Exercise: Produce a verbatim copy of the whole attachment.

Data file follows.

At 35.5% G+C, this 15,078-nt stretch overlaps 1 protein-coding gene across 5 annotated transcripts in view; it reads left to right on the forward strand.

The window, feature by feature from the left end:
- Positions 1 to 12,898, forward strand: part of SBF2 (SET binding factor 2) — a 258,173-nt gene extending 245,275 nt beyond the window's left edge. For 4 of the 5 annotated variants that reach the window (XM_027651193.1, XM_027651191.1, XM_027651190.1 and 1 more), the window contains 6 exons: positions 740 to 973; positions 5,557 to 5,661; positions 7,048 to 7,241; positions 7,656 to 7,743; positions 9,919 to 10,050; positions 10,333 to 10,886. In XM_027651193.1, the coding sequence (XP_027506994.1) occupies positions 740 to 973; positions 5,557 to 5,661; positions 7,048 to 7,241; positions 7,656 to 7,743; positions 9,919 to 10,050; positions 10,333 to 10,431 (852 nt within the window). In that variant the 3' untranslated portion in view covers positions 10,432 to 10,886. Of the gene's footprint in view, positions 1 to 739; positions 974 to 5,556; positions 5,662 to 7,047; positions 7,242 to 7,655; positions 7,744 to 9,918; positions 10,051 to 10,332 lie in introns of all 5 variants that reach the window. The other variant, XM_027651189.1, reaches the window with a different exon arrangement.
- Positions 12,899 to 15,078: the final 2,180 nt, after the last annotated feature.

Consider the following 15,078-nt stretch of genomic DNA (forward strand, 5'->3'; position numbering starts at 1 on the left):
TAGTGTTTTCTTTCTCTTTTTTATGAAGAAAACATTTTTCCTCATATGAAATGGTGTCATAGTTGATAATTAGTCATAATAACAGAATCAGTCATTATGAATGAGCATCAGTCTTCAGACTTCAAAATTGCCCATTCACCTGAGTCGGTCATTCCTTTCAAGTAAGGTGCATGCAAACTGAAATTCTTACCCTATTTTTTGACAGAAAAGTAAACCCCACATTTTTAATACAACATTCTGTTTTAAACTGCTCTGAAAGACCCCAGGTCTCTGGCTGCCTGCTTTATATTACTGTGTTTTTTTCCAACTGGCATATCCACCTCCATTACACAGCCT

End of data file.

At 35.5% G+C, this 15,078-nt stretch overlaps 1 protein-coding gene across 5 annotated transcripts in view; it reads left to right on the forward strand.

The window, feature by feature from the left end:
- Positions 1 to 12,898, forward strand: part of SBF2 (SET binding factor 2) — a 258,173-nt gene extending 245,275 nt beyond the window's left edge. For 4 of the 5 annotated variants that reach the window (XM_027651193.1, XM_027651191.1, XM_027651190.1 and 1 more), the window contains 6 exons: positions 740 to 973; positions 5,557 to 5,661; positions 7,048 to 7,241; positions 7,656 to 7,743; positions 9,919 to 10,050; positions 10,333 to 10,886. In XM_027651193.1, the coding sequence (XP_027506994.1) occupies positions 740 to 973; positions 5,557 to 5,661; positions 7,048 to 7,241; positions 7,656 to 7,743; positions 9,919 to 10,050; positions 10,333 to 10,431 (852 nt within the window). In that variant the 3' untranslated portion in view covers positions 10,432 to 10,886. Of the gene's footprint in view, positions 1 to 739; positions 974 to 5,556; positions 5,662 to 7,047; positions 7,242 to 7,655; positions 7,744 to 9,918; positions 10,051 to 10,332 lie in introns of all 5 variants that reach the window. The other variant, XM_027651189.1, reaches the window with a different exon arrangement.
- Positions 12,899 to 15,078: the final 2,180 nt, after the last annotated feature.

Consider the following 15,078-nt stretch of genomic DNA (forward strand, 5'->3'; position numbering starts at 1 on the left):
TAGTGTTTTCTTTCTCTTTTTTATGAAGAAAACATTTTTCCTCATATGAAATGGTGTCATAGTTGATAATTAGTCATAATAACAGAATCAGTCATTATGAATGAGCATCAGTCTTCAGACTTCAAAATTGCCCATTCACCTGAGTCGGTCATTCCTTTCAAGTAAGGTGCATGCAAACTGAAATTCTTACCCTATTTTTTGACAGAAAAGTAAACCCCACATTTTTAATACAACATTCTGTTTTAAACTGCTCTGAAAGACCCCAGGTCTCTGGCTGCCTGCTTTATATTACTGTGTTTTTTTCCAACTGGCATATCCACCTCCATTACACAGCCT